mortalism


Also found in: Wikipedia.

mortalism

the philosophic doctrine that claims that the soul is mortal. — mortalist, n.
See also: Philosophy
Mentioned in ?
References in periodicals archive ?
Although Judaism never developed the elaborate structures and scenarios of the Beyond that Christianity and Islam did, it nonetheless left behind the straightforward mortalism of the Tanakh, where death means (at best) being "gathered to one's ancestors," and the underworld, Sheol, is simply a silent warehouse for corpses.
For Corbett, Dante's Epicurus is at once a positive figure for the noble secular unbeliever, ordering his earthly life according to reason, virtue and an understanding of the natural world while at the same time also a negative figure insomuch as he represents the doctrine of mortalism, which is entirely at odds with Dante's Christian faith.
He compares this reception to Dante's understanding of the secular and spiritual hemisphere of Inferno X, then compares Epicurean mortalism and Christian faith, in which he finds equivalent values.
Paul's focus on faith, not good works, but definitely heterodox in his mortalism (the soul dies with the body), anti-trinitarianism, and defense of polygamy.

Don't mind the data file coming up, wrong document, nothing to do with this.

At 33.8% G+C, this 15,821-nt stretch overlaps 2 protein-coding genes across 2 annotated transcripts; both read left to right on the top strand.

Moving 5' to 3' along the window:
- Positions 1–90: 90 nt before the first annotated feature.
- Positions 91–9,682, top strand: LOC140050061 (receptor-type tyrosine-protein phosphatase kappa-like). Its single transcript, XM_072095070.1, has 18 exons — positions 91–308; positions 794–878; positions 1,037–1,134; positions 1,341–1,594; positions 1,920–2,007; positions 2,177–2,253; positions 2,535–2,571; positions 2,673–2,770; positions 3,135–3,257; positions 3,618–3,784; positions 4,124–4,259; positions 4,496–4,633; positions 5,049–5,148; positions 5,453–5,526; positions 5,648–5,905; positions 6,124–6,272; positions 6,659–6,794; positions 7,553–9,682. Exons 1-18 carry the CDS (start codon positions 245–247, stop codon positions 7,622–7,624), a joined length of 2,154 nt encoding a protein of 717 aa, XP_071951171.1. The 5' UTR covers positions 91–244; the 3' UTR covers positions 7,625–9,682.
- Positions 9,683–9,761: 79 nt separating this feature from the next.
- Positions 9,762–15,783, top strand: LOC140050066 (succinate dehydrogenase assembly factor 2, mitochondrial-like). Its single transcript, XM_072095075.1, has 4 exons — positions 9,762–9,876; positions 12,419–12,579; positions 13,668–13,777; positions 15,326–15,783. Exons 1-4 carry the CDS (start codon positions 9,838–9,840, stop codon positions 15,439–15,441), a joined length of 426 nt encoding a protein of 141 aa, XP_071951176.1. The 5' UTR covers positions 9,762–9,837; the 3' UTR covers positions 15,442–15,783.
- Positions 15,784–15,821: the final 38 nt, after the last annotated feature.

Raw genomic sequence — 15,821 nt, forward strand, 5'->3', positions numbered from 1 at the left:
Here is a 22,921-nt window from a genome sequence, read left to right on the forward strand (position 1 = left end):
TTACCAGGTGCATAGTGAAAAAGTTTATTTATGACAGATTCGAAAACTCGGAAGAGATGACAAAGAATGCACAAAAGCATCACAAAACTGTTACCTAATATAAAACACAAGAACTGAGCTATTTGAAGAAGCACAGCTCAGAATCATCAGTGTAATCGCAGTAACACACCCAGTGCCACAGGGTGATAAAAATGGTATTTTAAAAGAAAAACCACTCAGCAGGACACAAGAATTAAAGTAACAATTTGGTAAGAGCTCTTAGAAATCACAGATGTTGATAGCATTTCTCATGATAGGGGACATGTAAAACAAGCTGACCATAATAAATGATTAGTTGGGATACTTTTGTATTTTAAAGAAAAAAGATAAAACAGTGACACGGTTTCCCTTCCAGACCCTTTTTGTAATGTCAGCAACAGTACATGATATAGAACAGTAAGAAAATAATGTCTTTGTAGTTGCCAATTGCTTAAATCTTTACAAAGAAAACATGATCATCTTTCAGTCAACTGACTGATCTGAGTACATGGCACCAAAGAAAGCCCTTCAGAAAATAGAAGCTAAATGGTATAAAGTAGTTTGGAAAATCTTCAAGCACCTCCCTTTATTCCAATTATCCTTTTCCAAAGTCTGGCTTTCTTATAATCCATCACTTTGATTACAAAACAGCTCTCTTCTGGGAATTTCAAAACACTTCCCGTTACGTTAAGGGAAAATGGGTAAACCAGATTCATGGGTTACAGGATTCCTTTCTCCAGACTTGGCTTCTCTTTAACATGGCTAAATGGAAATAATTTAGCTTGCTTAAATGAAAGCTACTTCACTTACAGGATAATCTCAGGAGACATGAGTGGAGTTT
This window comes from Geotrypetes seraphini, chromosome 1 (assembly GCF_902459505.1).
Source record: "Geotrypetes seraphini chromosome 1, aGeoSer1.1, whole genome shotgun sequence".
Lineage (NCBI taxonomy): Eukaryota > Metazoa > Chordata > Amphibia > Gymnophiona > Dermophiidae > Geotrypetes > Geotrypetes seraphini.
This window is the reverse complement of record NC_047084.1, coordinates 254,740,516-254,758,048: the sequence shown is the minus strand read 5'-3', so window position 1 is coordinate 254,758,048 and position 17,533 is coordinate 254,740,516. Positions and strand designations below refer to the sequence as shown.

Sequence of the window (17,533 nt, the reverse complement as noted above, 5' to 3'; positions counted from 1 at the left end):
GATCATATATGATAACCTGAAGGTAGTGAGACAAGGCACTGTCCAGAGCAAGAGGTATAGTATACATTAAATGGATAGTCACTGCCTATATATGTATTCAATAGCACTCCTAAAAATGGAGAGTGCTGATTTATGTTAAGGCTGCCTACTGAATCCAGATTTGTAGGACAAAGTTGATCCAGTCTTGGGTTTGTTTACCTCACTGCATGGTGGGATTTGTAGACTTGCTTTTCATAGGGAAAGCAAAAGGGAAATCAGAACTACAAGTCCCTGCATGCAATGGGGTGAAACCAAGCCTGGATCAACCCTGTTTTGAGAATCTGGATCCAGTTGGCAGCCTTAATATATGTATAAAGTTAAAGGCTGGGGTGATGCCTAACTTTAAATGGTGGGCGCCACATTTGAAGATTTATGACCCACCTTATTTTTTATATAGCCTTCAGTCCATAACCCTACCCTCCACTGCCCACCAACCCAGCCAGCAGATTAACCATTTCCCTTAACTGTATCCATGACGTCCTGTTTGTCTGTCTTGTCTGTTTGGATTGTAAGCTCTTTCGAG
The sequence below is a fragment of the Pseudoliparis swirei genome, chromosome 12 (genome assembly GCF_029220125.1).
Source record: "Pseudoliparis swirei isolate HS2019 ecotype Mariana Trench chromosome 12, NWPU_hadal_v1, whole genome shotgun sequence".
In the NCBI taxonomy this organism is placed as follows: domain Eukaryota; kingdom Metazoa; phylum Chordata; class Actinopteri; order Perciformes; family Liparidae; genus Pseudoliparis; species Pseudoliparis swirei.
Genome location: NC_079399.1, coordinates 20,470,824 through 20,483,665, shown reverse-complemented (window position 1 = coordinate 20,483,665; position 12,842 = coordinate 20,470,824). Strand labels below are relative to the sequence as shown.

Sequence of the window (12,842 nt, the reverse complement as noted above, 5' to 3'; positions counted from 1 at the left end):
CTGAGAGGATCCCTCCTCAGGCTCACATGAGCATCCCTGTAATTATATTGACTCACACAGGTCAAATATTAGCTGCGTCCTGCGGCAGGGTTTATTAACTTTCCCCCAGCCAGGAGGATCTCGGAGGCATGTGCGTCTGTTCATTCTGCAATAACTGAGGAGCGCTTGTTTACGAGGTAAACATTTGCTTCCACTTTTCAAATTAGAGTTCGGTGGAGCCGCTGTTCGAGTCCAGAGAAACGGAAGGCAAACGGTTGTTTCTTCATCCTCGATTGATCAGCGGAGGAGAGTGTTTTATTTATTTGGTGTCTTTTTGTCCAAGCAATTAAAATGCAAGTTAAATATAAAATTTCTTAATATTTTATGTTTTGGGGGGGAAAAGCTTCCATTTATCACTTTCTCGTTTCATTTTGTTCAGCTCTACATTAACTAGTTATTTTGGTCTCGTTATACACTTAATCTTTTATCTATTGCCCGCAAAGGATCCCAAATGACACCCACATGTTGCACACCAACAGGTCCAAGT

There was a revealing instance when the archbishop interviewed Peter Peckard, the future master of Magdalene College, Cambridge, and dean of Peterborough, obliging him to submit utterly to Seeker's condemnation of mortalism.
Their atomisms were no more an 'Epicurean idea' than was Pomponazzi's mortalism.
For centuries regarded by most as the preeminent English poet of Christian orthodoxy Milton's name is now almost synonymous with Arianism, and his thinking on mortalism, polygamy, material monism, and creatio ex Deo cosmogony are well documented.
Burns, Christian Mortalism from Tyndale to Milton (Cambridge, Mass.
This is a harder claim to substantiate: Collins's most vivid engagements with theology take the form of the rejection of mortalism, and many of the commonplace devotional sentiments in her poetry would not be out of place in a medieval lyric.
Heaven And Hell In Enlightenment England conducts a useful survey of ideas of mortalism, of the 'contours' of heaven and hell, of the last day, and of the nature of eternal bliss and torment as they were conceived 'broadly across the period of the English Enlightenment, from 1660 to 1750' (p.
Elsewhere Astell suggests that politicians who dared to "dispossess Lawful Sovereigns, who destroy GOD'S Heritage, and root up the Order and Government of His Church shall Rot" - in Hell, presumably, as if she subscribed to mortalism, which she does not (p.
Mortalism, the subject of her second trial, perpetuates Hutchinson's support for the belief that the body is not resurrected with the spirit.